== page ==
Established in 1636 by Dutch settlers, Red Hook is one of Brooklyn’s first settled neighborhoods. The construction of the Erie, Atlantic and Brooklyn boat basins with the development of pier and dock infrastructure in the 1840s set the stage for Red Hook to become one of the United States’ most important maritime hubs. As a port, Red Hook attracted many manufacturing and industrial businesses to the area. In the early 1900s the New York Dock Company constructed innovative large concrete warehouses with the ability to contain fumes and withstand flooding. The company became the largest employer in Red Hook, providing businesses with its loading and unloading services. The development of the Red Hook Houses in 1938 solidified Red Hook as a working waterfront, housing thousands of local workers.
Today, Red Hook retains much of its working class values. The overwhelming majority of residents live in New York City Housing Authority’s Red Hook East and West Houses. While the construction of the Gowanus Expressway in the late 1940s and the opening of the Brooklyn Battery Tunnel in 1950 served to geographically sever Red Hook from the rest of the district, today these arteries have made Red Hook the ideal location for companies that depend on their proximity to NYC clients, fast turn-around times, and that depend on water-born transportation such as barging and shipping.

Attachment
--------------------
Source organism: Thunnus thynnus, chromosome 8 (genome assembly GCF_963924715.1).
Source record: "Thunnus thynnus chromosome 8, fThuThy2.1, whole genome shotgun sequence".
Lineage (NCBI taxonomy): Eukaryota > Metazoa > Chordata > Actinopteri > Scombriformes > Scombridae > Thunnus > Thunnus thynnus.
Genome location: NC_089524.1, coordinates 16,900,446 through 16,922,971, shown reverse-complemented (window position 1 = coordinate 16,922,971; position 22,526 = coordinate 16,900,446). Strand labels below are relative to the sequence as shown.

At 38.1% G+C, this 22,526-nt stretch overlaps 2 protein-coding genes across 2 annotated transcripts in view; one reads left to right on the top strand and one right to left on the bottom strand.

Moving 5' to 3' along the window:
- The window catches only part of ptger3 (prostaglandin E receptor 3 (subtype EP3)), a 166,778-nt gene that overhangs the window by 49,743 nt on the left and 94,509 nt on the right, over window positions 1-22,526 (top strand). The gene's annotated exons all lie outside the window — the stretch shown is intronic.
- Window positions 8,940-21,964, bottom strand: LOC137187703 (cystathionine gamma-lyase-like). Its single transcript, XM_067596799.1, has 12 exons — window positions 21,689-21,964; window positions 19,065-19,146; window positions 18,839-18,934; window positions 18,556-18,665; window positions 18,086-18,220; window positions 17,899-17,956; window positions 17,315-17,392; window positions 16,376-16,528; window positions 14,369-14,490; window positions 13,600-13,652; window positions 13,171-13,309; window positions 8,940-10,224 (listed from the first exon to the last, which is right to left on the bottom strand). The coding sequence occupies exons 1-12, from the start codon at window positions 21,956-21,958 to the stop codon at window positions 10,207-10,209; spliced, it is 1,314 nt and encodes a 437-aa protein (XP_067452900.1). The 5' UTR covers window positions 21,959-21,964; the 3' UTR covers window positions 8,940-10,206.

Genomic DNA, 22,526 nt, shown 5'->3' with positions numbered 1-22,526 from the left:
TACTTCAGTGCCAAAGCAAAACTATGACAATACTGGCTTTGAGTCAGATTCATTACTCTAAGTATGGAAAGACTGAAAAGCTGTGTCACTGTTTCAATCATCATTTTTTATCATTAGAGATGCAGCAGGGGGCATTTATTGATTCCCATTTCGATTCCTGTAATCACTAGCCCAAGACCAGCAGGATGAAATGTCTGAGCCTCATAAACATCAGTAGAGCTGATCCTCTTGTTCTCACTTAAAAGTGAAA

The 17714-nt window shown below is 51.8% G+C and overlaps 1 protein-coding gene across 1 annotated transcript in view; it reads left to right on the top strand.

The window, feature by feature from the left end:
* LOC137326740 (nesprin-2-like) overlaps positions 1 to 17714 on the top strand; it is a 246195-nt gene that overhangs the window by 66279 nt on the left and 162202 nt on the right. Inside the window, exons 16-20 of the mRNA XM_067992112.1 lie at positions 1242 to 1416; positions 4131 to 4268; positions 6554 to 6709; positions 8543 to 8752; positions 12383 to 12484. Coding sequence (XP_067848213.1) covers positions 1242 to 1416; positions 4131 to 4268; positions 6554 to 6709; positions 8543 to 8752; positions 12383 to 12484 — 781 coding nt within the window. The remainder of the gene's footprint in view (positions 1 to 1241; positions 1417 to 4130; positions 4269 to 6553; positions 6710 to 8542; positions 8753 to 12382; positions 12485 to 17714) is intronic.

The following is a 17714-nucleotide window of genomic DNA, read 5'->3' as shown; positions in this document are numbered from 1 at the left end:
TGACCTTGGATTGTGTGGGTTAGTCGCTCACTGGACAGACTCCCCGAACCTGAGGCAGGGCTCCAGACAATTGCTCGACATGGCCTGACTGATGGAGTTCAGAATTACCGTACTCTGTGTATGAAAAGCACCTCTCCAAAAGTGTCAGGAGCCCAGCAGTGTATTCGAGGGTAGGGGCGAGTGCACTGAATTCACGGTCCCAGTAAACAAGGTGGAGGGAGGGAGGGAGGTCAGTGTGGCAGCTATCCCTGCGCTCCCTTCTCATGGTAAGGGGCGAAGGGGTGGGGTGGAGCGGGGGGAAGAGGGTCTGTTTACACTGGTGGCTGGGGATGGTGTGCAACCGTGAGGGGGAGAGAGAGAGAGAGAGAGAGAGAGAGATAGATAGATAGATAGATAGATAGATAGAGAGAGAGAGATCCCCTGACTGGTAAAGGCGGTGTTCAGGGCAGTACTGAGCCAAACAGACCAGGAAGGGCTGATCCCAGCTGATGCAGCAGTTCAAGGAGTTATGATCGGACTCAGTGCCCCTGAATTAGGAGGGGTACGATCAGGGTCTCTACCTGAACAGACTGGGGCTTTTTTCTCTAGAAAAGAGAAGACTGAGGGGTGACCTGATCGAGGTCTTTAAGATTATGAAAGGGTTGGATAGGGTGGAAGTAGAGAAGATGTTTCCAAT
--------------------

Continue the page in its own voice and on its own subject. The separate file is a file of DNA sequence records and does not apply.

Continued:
The Industrial Business Zone (IBZ) in Red Hook is one of 16 citywide established in 2006. In IBZs, the City provides tax incentives and other benefits to support the preservation and growth of industrial and manufacturing businesses. In 2012, of the 6,000 jobs located in Red Hook, 58% were in the industrial, manufacturing, construction and maritime sectors.
Sources: Existing Conditions and Brownfield Study of Red Hook, Brooklyn. Department of City Planning, Office of Environmental Remediation, September, 2014; Dun & Bradstreet Report, 2012 from Red Hook NY Rising Community Reconstruction Plan, March 2014.